Sean Wargo: I have to say this is one of our greatest concerns over here at CEA. While digital modes of distribution create great benefits to the consumer in terms of portability and usability, they also hold the potential for draconian protection schemes requiring you to pay every time you listen to or watch them. Thus it appears we will be playing cat and mouse about this for a long time to come. The content community will continue to sue its customers and ratchet up the protection to limit what we would consider to be fair usage of the content. No one thinks allowing customer to re-distribute content over the web should be legal, but making a back-up of a CD or DVD on your PC? Definitely. The same goes for time-shifting content for later listening of viewing. Both of these uses are at risk right now. The answer sounds cliche, but its true -- write your congressman or senator.
Matt Swanston: I agree with Sean. The importance of this issue can't be overstated and our industry will live or die based on how it turns out. CEA argued the case in the Supreme Court that resulted in consumers having the right to own a VCR with a record button on it. But some would say we have been losing ground since. Personally, I wonder what rights you as a consumer have to the content you purchase. Right now, none of your rights are guaranteed.
Reston, Va.: Now that a system has been created that enables quadriplegics to "operate" computers to which they're attached by changing among alpha, beta, and theta states, do you envision a time when nerves can be simulated artificially in such a way as to restore mobility?
Matt Swanston: Yes, and it can't happen soon enough!
Sean Wargo: Or perhaps even a technology allowing nerves to be repaired -- this is also out there being explored. A little out of our field but certainly a worthwhile effort nonetheless. Sooner rather than later, please.
Ft. Lauderdale, Fla.: One more question - this time on Batteries and portable devices.
Companies pack SO many technologies into devices, its comical (when you take battery life into account). Why would I want a phone that plays MP3, and takes digital pictures... if after a morning of snapping pics and listening to tunes, the battery is dead by noon, when I want to call someone and make plans for lunch.
How far are we from having batteries that can power a phone, GPS, MP3 player, digital camera, Wi-Fi-enabled web surfing all in one device?
Sean Wargo: I couldn't agree more about this frustration. Fortunately there are answers. In fact, there was also a great article in the most recent Economist about this as well. Fuel cells are appearing to provide a viable solution, and in the very near term (we're talking within a year). These are said to be able to double the usage time of most portables, if only as a recharger to start.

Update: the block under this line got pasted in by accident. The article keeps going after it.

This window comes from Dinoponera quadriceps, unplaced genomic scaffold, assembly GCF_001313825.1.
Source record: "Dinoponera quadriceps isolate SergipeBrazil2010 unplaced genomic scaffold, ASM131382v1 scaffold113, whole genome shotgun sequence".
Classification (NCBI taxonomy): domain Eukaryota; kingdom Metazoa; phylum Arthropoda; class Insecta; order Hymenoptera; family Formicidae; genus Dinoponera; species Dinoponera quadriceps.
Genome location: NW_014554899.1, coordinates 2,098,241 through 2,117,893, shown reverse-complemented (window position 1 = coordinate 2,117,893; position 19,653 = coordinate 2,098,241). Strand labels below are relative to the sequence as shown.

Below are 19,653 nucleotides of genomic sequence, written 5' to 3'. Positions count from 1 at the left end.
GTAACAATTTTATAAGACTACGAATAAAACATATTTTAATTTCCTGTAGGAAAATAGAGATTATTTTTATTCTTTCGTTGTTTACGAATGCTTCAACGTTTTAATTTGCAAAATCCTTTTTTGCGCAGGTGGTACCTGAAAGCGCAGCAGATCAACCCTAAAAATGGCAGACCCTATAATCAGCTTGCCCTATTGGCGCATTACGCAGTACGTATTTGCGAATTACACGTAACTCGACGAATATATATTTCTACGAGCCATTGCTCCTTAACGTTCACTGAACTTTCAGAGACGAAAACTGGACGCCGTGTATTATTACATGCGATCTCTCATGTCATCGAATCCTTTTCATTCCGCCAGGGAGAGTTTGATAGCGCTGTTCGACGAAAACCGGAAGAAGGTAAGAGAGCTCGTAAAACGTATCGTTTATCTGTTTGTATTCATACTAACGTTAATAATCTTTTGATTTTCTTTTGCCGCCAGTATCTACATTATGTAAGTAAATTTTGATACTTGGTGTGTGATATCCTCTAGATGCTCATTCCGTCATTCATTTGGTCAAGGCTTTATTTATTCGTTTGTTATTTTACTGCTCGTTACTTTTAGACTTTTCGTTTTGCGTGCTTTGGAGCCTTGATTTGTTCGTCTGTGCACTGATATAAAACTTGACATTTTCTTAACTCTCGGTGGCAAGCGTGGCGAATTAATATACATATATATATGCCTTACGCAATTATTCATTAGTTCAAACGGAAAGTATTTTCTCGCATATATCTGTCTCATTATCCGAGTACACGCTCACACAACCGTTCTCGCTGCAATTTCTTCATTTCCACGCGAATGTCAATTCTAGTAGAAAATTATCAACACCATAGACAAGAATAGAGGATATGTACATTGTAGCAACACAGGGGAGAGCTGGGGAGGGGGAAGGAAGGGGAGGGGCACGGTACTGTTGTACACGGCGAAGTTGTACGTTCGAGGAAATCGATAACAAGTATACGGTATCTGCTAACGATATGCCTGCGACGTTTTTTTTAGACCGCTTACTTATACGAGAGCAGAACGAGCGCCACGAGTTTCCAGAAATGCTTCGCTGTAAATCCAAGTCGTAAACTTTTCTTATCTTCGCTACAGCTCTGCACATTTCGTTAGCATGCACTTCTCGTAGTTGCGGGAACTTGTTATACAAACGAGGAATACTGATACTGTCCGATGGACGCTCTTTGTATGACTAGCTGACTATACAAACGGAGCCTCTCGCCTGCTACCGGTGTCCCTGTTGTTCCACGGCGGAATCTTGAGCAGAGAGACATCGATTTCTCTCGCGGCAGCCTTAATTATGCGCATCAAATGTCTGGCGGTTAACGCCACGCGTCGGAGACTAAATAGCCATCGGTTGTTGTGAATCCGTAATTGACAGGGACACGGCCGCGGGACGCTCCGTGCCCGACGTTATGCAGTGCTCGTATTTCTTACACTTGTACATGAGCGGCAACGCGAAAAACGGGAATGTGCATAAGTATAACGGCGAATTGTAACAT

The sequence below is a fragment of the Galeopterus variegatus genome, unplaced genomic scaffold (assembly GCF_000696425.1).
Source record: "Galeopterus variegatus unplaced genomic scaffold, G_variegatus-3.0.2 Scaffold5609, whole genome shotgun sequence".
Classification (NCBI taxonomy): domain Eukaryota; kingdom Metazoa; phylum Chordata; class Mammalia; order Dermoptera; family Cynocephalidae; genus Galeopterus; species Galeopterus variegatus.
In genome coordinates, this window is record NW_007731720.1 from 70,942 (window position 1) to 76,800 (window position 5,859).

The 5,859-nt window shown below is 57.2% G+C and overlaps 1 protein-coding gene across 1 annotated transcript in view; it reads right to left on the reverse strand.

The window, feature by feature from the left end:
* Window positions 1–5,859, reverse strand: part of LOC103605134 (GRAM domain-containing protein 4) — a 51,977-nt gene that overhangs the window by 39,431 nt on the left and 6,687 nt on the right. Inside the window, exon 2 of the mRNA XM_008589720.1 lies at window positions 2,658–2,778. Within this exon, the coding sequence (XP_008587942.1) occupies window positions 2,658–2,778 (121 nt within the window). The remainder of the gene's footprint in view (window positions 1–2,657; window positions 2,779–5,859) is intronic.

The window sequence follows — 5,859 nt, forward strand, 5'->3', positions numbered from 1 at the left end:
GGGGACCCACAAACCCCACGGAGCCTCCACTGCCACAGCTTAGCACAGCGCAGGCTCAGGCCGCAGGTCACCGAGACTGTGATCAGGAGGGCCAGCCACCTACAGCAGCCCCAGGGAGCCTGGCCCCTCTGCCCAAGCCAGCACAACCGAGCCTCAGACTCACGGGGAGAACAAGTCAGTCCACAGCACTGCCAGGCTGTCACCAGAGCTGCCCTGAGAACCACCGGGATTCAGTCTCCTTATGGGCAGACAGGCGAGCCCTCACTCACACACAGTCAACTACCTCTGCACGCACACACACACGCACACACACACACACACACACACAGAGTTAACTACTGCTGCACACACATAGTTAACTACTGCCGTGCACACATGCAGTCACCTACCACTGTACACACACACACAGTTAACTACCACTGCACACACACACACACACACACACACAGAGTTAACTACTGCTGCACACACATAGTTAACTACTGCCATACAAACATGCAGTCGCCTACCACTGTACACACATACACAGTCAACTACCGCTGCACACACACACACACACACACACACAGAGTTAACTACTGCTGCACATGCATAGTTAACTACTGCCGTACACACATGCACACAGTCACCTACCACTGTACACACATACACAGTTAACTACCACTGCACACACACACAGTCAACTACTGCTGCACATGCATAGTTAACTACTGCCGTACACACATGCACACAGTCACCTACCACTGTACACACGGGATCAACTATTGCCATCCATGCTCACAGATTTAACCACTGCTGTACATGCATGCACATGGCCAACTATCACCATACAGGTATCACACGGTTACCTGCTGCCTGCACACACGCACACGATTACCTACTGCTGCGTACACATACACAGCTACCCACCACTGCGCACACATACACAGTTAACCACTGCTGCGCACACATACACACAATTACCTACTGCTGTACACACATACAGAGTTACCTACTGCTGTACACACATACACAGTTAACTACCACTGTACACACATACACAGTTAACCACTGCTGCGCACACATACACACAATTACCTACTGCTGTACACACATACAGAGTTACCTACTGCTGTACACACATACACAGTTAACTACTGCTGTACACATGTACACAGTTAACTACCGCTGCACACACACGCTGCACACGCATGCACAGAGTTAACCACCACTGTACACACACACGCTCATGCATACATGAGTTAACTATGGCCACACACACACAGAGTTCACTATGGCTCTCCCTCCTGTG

Matt Swanston: This morning's Microbe World podcast featured a story about microbes that create hydrogen as a byproduct of digesting water and CO. Unfortunately, these microbes are much too sensitive to live in your cell phone now, but they are working on engineering something that is a bit heartier. Talk about renewable energy! "Honey, could you feed my cellphone!"
Maryland: When is the beamer coming? (You know: "Scotty, beam me up!")
Matt Swanston: Maybe never. A friend of mine calculated that the computer required to keep track of where each atom goes would be the size of the universe itself. Even Moore's law would have trouble keeping up with that type of computer horsepower, but you never know.
However, I think we will give up traveling before that happens. Most travel is for business so if we learned to do business from wherever we are, we could start using our vehicles as they were intended as freedom machines!
Sean Wargo: All I can say is ... never say never, but certainly a long way off. Consider it another Mt. Everest engineering challenge.
Washington, D.C.: Following up on the issue of feature creep: A few years ago I got a nice, thin PDA (Visor Edge). Of course, for the same price today I can get a much more powerful, capable PDA - but I should also be able to get one with the same features in a smaller package. But I can't! Manufacturers have only gone in one direction: same size, more power. Why?
Matt Swanston: A couple of reasons. First, we aren't getting any smaller so the devices we use can only get so small. (I am secretly afraid to walk and talk on my cell phone for fear that I might accidentally swallow it!) The other issue is you guessed it battery technology. Smaller batteries still pack less power and until that changes, there will be a limit on how small things can get. That's why you don't have a Dick Tracy video phone watch yet.
Sean Wargo: See our post on fuel cells and battery power though. The answer to more power in a smaller space is within reach. But let's not forget, we also want to have a reasonably sized screen on this device too, along with the current keyboard requirement. These 2 design challenges are also likely limiting the amount of miniturization. Perhaps in the future we will seperate the receiver from the display and use voice recognition, thereby making the individual parts smaller and easier to integrate on our person. Stay tuned.
U Street, D.C.: Video iPod, or XM Inno? Which is a more killer gadget?